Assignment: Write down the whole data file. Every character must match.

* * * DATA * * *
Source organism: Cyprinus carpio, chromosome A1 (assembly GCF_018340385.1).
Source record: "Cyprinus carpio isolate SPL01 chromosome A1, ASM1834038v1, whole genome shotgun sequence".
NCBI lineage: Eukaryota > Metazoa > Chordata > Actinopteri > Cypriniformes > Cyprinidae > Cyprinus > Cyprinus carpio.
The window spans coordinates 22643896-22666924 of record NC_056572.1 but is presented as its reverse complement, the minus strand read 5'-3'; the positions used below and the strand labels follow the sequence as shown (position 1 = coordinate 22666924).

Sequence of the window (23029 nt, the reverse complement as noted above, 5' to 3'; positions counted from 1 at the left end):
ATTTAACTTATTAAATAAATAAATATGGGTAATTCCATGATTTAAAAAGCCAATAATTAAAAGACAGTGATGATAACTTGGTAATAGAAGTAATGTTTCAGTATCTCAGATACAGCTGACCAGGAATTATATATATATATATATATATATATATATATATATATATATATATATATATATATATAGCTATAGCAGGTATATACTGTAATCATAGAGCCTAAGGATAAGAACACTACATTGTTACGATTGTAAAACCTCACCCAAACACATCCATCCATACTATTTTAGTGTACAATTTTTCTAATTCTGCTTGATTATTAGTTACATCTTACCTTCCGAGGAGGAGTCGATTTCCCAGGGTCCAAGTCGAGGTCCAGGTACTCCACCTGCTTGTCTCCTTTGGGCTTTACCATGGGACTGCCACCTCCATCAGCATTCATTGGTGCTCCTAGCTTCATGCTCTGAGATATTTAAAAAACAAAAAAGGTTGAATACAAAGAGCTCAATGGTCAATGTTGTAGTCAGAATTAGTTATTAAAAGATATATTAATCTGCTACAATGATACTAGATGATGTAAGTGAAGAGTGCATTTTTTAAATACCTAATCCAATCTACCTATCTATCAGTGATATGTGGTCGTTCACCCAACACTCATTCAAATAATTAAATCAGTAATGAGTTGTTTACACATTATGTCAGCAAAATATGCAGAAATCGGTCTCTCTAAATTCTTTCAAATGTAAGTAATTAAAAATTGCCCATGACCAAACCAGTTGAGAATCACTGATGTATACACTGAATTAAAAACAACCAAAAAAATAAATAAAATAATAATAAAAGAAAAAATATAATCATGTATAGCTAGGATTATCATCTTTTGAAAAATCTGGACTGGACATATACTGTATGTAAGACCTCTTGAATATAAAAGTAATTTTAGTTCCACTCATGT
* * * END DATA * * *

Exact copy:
Source organism: Cyprinus carpio, chromosome A1 (assembly GCF_018340385.1).
Source record: "Cyprinus carpio isolate SPL01 chromosome A1, ASM1834038v1, whole genome shotgun sequence".
NCBI lineage: Eukaryota > Metazoa > Chordata > Actinopteri > Cypriniformes > Cyprinidae > Cyprinus > Cyprinus carpio.
The window spans coordinates 22643896-22666924 of record NC_056572.1 but is presented as its reverse complement, the minus strand read 5'-3'; the positions used below and the strand labels follow the sequence as shown (position 1 = coordinate 22666924).

Sequence of the window (23029 nt, the reverse complement as noted above, 5' to 3'; positions counted from 1 at the left end):
ATTTAACTTATTAAATAAATAAATATGGGTAATTCCATGATTTAAAAAGCCAATAATTAAAAGACAGTGATGATAACTTGGTAATAGAAGTAATGTTTCAGTATCTCAGATACAGCTGACCAGGAATTATATATATATATATATATATATATATATATATATATATATATATATATATATATATAGCTATAGCAGGTATATACTGTAATCATAGAGCCTAAGGATAAGAACACTACATTGTTACGATTGTAAAACCTCACCCAAACACATCCATCCATACTATTTTAGTGTACAATTTTTCTAATTCTGCTTGATTATTAGTTACATCTTACCTTCCGAGGAGGAGTCGATTTCCCAGGGTCCAAGTCGAGGTCCAGGTACTCCACCTGCTTGTCTCCTTTGGGCTTTACCATGGGACTGCCACCTCCATCAGCATTCATTGGTGCTCCTAGCTTCATGCTCTGAGATATTTAAAAAACAAAAAAGGTTGAATACAAAGAGCTCAATGGTCAATGTTGTAGTCAGAATTAGTTATTAAAAGATATATTAATCTGCTACAATGATACTAGATGATGTAAGTGAAGAGTGCATTTTTTAAATACCTAATCCAATCTACCTATCTATCAGTGATATGTGGTCGTTCACCCAACACTCATTCAAATAATTAAATCAGTAATGAGTTGTTTACACATTATGTCAGCAAAATATGCAGAAATCGGTCTCTCTAAATTCTTTCAAATGTAAGTAATTAAAAATTGCCCATGACCAAACCAGTTGAGAATCACTGATGTATACACTGAATTAAAAACAACCAAAAAAATAAATAAAATAATAATAAAAGAAAAAATATAATCATGTATAGCTAGGATTATCATCTTTTGAAAAATCTGGACTGGACATATACTGTATGTAAGACCTCTTGAATATAAAAGTAATTTTAGTTCCACTCATGT